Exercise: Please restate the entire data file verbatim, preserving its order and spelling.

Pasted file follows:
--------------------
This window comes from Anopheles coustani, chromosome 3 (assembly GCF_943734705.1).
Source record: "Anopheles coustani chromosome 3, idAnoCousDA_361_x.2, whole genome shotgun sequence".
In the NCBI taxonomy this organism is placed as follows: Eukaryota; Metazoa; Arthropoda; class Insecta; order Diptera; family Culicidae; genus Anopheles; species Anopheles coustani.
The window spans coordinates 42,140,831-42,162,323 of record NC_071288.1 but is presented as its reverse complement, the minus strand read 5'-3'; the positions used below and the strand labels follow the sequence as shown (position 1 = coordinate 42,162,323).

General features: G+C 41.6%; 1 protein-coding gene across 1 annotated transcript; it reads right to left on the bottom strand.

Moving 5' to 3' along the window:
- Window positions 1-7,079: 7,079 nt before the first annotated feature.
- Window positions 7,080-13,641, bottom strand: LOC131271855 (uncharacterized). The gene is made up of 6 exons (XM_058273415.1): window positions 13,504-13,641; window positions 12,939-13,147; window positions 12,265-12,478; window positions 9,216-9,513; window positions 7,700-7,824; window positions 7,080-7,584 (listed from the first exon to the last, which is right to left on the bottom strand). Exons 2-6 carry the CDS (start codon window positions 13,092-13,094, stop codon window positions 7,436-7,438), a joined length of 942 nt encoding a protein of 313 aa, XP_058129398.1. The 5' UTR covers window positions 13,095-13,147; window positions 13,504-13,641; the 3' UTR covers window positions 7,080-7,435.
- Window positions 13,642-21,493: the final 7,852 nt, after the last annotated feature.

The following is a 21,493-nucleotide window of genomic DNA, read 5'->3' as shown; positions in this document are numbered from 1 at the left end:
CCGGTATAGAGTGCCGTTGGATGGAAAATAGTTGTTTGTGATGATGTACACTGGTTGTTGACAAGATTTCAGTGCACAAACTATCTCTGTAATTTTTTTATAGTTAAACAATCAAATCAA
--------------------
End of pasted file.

This window comes from Anopheles coustani, chromosome 3 (assembly GCF_943734705.1).
Source record: "Anopheles coustani chromosome 3, idAnoCousDA_361_x.2, whole genome shotgun sequence".
In the NCBI taxonomy this organism is placed as follows: Eukaryota; Metazoa; Arthropoda; class Insecta; order Diptera; family Culicidae; genus Anopheles; species Anopheles coustani.
The window spans coordinates 42,140,831-42,162,323 of record NC_071288.1 but is presented as its reverse complement, the minus strand read 5'-3'; the positions used below and the strand labels follow the sequence as shown (position 1 = coordinate 42,162,323).

General features: G+C 41.6%; 1 protein-coding gene across 1 annotated transcript; it reads right to left on the bottom strand.

Moving 5' to 3' along the window:
- Window positions 1-7,079: 7,079 nt before the first annotated feature.
- Window positions 7,080-13,641, bottom strand: LOC131271855 (uncharacterized). The gene is made up of 6 exons (XM_058273415.1): window positions 13,504-13,641; window positions 12,939-13,147; window positions 12,265-12,478; window positions 9,216-9,513; window positions 7,700-7,824; window positions 7,080-7,584 (listed from the first exon to the last, which is right to left on the bottom strand). Exons 2-6 carry the CDS (start codon window positions 13,092-13,094, stop codon window positions 7,436-7,438), a joined length of 942 nt encoding a protein of 313 aa, XP_058129398.1. The 5' UTR covers window positions 13,095-13,147; window positions 13,504-13,641; the 3' UTR covers window positions 7,080-7,435.
- Window positions 13,642-21,493: the final 7,852 nt, after the last annotated feature.

The following is a 21,493-nucleotide window of genomic DNA, read 5'->3' as shown; positions in this document are numbered from 1 at the left end:
CCGGTATAGAGTGCCGTTGGATGGAAAATAGTTGTTTGTGATGATGTACACTGGTTGTTGACAAGATTTCAGTGCACAAACTATCTCTGTAATTTTTTTATAGTTAAACAATCAAATCAA